How to Keep Leftover Pesto Fresh and Green

Pesto sauce made with pine nuts and Italian cheese is not cheap, mainly because of these pine nuts. Then it makes sense to want pesto to look as good as it tastes, even if it’s been in the fridge for a few days. But the problem is oxygen.

Oxygen has an unfortunate habit of oxidizing things – in this case, basil, which turns from bright green to a dull, hazy brown. Luckily, there are three ways to prevent this: two simple and lazy ones, and a slightly more complex, less lazy, but still not complicated way.

Season pesto with olive oil

The first easy way: you know what makes a great little oxygen-free barrier? Thick! Oil! It’s what you mix into your pesto that makes it juicy and spreadable in the first place. Once you’ve packed the pesto into a cute little jar, flatten the top and pour a layer of olive oil on top. The oil will prevent air from entering the pesto, allowing it to stay fresh and green for up to a week. Stir before serving.

Add some (more) lemon juice to the pesto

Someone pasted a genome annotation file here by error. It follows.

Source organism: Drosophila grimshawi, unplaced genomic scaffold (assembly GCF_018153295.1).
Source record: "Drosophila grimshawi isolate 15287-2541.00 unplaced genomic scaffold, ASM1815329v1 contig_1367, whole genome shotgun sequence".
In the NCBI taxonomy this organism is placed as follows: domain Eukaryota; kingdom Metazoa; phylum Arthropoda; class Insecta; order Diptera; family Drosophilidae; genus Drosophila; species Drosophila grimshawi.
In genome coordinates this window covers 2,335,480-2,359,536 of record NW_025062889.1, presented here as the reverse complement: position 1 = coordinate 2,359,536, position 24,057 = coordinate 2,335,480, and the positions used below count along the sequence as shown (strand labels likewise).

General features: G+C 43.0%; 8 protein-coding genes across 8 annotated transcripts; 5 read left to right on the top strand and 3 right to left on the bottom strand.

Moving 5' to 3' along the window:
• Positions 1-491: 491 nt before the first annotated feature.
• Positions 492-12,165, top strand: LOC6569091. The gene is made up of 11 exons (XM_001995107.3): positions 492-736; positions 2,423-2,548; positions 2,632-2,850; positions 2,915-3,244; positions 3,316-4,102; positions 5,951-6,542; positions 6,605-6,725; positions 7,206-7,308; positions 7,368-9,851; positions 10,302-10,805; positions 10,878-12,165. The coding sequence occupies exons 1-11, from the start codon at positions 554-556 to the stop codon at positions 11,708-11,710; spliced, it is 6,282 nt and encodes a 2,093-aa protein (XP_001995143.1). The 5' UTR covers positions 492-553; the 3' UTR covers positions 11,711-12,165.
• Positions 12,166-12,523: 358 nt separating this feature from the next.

The second easy way: you’ve probably heard that vitamin C is an antioxidant, and now you can see it in action. According to Cook’s Illustrated , the addition of pure ascorbic and/or citric acid can give the pesto an off-putting sour taste, but lemon juice (which contains both acids) harmonizes with it. Aim for a ratio of 2 teaspoons of freshly squeezed juice to every cup of packaged basil.

blanch basil

A slightly more complicated way: oxygen cannot completely oxidize on its own. Enzymes in green leaves also play a role. According to Cook’s Illustrated , blanching “deactivates the browning enzyme when cut basil leaves are exposed to oxygen.” Simply immerse the leaves in boiling water for 30 seconds and then immerse them in ice water so they don’t “cook”. Dry thoroughly before adding to pesto.


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